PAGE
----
Former lieutenant colonel denies misleading bosses

Robert Henry Jolleys Mr Jolleys is accused of fraudulently claiming £218,094.11 in allowances

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A former lieutenant colonel accused of defrauding taxpayers to send his children to a private school told a jury he had not misled Army bosses.

Robert Henry Jolleys, 52, is alleged to have claimed the money in order to send his three children to Roman Catholic Stonyhurst College in Lancashire.

Swindon Crown Court heard he had to be married and living in Army quarters with his wife to be eligible to claim.

Mr Jolleys denies 11 counts of fraud, deception and forgery.

The father-of-three of Woodlands Park in Whalley, Clitheroe, Lancashire, claimed £218,094.11 in continuing education allowance between January 2002 and December 2009.

The allowance enables service personnel to send their children to boarding school and prevents any disruption to their schooling.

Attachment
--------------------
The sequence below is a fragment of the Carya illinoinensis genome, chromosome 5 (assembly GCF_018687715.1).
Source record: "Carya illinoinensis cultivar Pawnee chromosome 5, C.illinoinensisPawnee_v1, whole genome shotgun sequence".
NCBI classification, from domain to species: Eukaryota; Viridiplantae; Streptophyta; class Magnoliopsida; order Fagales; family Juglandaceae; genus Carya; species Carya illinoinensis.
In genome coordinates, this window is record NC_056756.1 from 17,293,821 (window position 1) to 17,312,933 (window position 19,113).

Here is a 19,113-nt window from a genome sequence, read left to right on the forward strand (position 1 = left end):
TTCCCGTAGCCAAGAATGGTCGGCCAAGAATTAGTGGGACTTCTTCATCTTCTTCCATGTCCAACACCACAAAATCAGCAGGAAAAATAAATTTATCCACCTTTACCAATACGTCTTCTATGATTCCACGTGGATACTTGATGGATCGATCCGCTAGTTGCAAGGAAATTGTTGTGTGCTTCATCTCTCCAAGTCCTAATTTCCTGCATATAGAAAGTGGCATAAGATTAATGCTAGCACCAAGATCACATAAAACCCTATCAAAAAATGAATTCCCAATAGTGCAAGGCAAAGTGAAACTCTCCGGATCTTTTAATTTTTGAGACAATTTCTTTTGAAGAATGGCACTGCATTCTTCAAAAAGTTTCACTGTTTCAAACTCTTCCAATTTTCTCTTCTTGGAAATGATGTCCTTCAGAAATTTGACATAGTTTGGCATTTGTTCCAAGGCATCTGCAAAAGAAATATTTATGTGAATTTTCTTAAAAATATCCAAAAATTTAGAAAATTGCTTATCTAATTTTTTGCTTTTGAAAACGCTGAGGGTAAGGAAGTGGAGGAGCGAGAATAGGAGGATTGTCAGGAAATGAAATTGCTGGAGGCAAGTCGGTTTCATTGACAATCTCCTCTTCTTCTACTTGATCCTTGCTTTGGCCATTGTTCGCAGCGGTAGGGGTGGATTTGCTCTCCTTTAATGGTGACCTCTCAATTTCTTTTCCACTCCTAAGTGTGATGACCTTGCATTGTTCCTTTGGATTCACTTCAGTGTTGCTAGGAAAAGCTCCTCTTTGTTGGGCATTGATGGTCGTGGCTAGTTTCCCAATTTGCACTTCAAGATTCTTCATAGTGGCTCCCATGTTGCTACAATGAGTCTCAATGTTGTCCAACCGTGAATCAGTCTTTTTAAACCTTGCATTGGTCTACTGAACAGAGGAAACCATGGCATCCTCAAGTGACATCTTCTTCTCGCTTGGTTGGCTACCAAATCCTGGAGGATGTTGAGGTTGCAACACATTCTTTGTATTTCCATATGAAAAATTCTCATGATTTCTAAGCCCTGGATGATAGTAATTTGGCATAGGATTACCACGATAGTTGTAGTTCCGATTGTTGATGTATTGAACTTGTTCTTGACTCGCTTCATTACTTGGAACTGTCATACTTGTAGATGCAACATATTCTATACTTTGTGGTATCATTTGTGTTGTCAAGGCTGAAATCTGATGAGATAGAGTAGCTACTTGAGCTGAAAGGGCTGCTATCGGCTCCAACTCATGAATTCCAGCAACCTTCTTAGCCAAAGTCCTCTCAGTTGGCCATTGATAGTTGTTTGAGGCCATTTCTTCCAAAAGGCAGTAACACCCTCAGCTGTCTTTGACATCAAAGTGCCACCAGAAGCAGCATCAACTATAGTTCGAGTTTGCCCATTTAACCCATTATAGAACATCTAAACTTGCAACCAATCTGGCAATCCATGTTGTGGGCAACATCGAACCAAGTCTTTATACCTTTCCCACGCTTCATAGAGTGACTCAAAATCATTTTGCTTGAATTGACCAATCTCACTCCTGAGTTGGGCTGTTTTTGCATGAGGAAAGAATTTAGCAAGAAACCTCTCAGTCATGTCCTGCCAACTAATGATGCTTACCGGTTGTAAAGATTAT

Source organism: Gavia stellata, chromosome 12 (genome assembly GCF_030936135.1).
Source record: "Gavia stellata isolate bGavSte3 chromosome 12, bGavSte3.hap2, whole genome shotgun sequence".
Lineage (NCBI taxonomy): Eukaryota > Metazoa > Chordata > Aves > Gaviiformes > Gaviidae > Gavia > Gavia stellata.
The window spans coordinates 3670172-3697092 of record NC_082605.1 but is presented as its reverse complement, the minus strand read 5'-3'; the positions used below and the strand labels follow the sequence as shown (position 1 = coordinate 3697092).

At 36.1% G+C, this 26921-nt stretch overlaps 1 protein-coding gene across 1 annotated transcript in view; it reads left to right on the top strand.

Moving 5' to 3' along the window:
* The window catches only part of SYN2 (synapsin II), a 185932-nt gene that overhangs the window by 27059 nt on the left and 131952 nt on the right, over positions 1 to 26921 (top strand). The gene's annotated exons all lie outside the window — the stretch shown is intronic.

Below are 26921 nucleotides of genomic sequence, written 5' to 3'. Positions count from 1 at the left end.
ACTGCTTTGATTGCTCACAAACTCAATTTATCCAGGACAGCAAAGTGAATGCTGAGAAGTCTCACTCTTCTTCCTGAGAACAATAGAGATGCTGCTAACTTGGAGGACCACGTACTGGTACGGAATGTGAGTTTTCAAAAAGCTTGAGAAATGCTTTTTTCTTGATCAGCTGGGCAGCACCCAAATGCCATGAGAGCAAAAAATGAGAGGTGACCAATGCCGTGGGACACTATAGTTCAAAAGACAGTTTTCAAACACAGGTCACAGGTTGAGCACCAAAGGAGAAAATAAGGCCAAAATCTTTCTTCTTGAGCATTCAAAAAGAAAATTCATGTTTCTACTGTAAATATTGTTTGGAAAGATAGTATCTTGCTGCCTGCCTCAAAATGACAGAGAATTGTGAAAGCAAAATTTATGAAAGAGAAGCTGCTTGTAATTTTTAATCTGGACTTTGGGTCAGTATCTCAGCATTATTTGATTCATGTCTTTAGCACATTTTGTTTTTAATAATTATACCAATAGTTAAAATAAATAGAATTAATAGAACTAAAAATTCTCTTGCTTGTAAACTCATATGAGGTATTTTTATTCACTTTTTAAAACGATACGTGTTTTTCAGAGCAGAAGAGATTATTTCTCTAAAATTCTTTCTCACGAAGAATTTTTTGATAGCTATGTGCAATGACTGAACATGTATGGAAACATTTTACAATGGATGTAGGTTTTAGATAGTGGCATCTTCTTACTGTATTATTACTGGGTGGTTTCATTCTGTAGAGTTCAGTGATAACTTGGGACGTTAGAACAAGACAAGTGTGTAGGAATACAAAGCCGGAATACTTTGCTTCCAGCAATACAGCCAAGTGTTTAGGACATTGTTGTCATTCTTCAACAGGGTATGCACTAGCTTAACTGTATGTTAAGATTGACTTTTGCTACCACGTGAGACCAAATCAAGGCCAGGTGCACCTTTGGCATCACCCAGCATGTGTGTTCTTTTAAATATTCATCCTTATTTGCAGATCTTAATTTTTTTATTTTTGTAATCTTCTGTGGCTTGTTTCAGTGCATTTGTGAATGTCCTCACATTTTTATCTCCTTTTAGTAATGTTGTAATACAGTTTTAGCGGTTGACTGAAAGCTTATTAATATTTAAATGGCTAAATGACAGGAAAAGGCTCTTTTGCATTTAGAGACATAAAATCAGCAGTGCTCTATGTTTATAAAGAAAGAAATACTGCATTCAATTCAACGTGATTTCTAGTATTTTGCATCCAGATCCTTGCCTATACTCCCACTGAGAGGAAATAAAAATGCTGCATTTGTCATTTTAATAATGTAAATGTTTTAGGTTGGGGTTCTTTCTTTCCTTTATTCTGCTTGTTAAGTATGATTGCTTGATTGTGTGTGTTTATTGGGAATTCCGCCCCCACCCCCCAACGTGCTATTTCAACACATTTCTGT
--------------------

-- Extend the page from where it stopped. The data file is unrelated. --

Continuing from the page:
Divorce documents

The court has heard Mr Jolleys, who is known as Henry, was claiming the allowance legitimately until 2002.

But he is accused of not informing officials when he and his wife separated, therefore creating a change in his circumstances and meaning he may have no longer received the allowance.

Mr Jolleys claimed he and his wife Judith had not split up when he moved to the Army quarters in Harrogate, North Yorkshire, from London in 2002.

Prosecutor Nicolas Gerasimidis suggested the couple had broken up and had ceased co-habiting in 2002.

Mr Jolleys replied: "That is incorrect."

The court was told a document prepared by Mr Jolleys' solicitor when the couple were divorcing in 2009 said they had separated in 2002.

The defendant replied: "I accept that it says 2002 but a fuller answer is that in 2005/06 we were living together in service quarters in Harrogate."

He claimed his wife had moved to the quarters from London in late 2005 because she was in debt and suffering from medical problems.

However the prosecution said she was only there to see the children and had told them it was a "sham situation".

The trial continues.

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